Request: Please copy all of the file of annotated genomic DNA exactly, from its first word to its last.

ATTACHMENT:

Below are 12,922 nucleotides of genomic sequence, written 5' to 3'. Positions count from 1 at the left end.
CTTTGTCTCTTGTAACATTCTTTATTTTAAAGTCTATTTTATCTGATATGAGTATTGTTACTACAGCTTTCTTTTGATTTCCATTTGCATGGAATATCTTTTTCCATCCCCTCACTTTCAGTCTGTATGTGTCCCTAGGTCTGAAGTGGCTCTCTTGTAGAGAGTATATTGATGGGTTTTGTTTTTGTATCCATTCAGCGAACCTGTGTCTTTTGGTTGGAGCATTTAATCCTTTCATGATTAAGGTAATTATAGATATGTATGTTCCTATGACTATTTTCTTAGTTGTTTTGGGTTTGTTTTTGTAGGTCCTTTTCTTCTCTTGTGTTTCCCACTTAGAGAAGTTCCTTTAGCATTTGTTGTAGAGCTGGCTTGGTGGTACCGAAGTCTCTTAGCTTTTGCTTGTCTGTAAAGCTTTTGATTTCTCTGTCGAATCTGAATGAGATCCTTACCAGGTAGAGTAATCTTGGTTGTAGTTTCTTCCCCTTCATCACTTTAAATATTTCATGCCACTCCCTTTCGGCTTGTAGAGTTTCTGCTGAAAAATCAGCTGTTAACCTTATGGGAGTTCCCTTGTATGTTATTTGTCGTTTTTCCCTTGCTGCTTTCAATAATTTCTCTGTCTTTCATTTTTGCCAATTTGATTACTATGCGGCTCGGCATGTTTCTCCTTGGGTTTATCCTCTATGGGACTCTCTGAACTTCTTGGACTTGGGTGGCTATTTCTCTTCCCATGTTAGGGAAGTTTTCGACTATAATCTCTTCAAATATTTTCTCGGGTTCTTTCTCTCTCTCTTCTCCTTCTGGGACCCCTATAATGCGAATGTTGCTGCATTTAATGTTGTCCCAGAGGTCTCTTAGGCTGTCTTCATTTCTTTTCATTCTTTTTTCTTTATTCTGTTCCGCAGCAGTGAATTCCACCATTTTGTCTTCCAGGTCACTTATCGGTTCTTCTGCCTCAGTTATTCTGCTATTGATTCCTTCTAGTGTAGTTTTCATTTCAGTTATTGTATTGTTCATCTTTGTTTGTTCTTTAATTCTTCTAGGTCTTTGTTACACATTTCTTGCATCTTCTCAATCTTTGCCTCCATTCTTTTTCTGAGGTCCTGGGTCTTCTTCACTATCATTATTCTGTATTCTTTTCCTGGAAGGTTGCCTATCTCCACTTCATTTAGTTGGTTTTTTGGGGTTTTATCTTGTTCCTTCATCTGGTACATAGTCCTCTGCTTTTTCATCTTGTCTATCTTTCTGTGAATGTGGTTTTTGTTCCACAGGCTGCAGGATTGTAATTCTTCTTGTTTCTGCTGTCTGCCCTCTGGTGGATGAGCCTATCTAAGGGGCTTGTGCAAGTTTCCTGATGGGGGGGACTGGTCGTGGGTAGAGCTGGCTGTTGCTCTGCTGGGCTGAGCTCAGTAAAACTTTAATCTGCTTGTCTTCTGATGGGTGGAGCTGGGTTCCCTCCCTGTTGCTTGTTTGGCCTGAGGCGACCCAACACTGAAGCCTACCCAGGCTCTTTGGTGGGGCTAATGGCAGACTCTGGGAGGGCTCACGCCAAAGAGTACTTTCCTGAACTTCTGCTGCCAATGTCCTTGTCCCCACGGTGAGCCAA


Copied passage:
Below are 12,922 nucleotides of genomic sequence, written 5' to 3'. Positions count from 1 at the left end.
CTTTGTCTCTTGTAACATTCTTTATTTTAAAGTCTATTTTATCTGATATGAGTATTGTTACTACAGCTTTCTTTTGATTTCCATTTGCATGGAATATCTTTTTCCATCCCCTCACTTTCAGTCTGTATGTGTCCCTAGGTCTGAAGTGGCTCTCTTGTAGAGAGTATATTGATGGGTTTTGTTTTTGTATCCATTCAGCGAACCTGTGTCTTTTGGTTGGAGCATTTAATCCTTTCATGATTAAGGTAATTATAGATATGTATGTTCCTATGACTATTTTCTTAGTTGTTTTGGGTTTGTTTTTGTAGGTCCTTTTCTTCTCTTGTGTTTCCCACTTAGAGAAGTTCCTTTAGCATTTGTTGTAGAGCTGGCTTGGTGGTACCGAAGTCTCTTAGCTTTTGCTTGTCTGTAAAGCTTTTGATTTCTCTGTCGAATCTGAATGAGATCCTTACCAGGTAGAGTAATCTTGGTTGTAGTTTCTTCCCCTTCATCACTTTAAATATTTCATGCCACTCCCTTTCGGCTTGTAGAGTTTCTGCTGAAAAATCAGCTGTTAACCTTATGGGAGTTCCCTTGTATGTTATTTGTCGTTTTTCCCTTGCTGCTTTCAATAATTTCTCTGTCTTTCATTTTTGCCAATTTGATTACTATGCGGCTCGGCATGTTTCTCCTTGGGTTTATCCTCTATGGGACTCTCTGAACTTCTTGGACTTGGGTGGCTATTTCTCTTCCCATGTTAGGGAAGTTTTCGACTATAATCTCTTCAAATATTTTCTCGGGTTCTTTCTCTCTCTCTTCTCCTTCTGGGACCCCTATAATGCGAATGTTGCTGCATTTAATGTTGTCCCAGAGGTCTCTTAGGCTGTCTTCATTTCTTTTCATTCTTTTTTCTTTATTCTGTTCCGCAGCAGTGAATTCCACCATTTTGTCTTCCAGGTCACTTATCGGTTCTTCTGCCTCAGTTATTCTGCTATTGATTCCTTCTAGTGTAGTTTTCATTTCAGTTATTGTATTGTTCATCTTTGTTTGTTCTTTAATTCTTCTAGGTCTTTGTTACACATTTCTTGCATCTTCTCAATCTTTGCCTCCATTCTTTTTCTGAGGTCCTGGGTCTTCTTCACTATCATTATTCTGTATTCTTTTCCTGGAAGGTTGCCTATCTCCACTTCATTTAGTTGGTTTTTTGGGGTTTTATCTTGTTCCTTCATCTGGTACATAGTCCTCTGCTTTTTCATCTTGTCTATCTTTCTGTGAATGTGGTTTTTGTTCCACAGGCTGCAGGATTGTAATTCTTCTTGTTTCTGCTGTCTGCCCTCTGGTGGATGAGCCTATCTAAGGGGCTTGTGCAAGTTTCCTGATGGGGGGGACTGGTCGTGGGTAGAGCTGGCTGTTGCTCTGCTGGGCTGAGCTCAGTAAAACTTTAATCTGCTTGTCTTCTGATGGGTGGAGCTGGGTTCCCTCCCTGTTGCTTGTTTGGCCTGAGGCGACCCAACACTGAAGCCTACCCAGGCTCTTTGGTGGGGCTAATGGCAGACTCTGGGAGGGCTCACGCCAAAGAGTACTTTCCTGAACTTCTGCTGCCAATGTCCTTGTCCCCACGGTGAGCCAA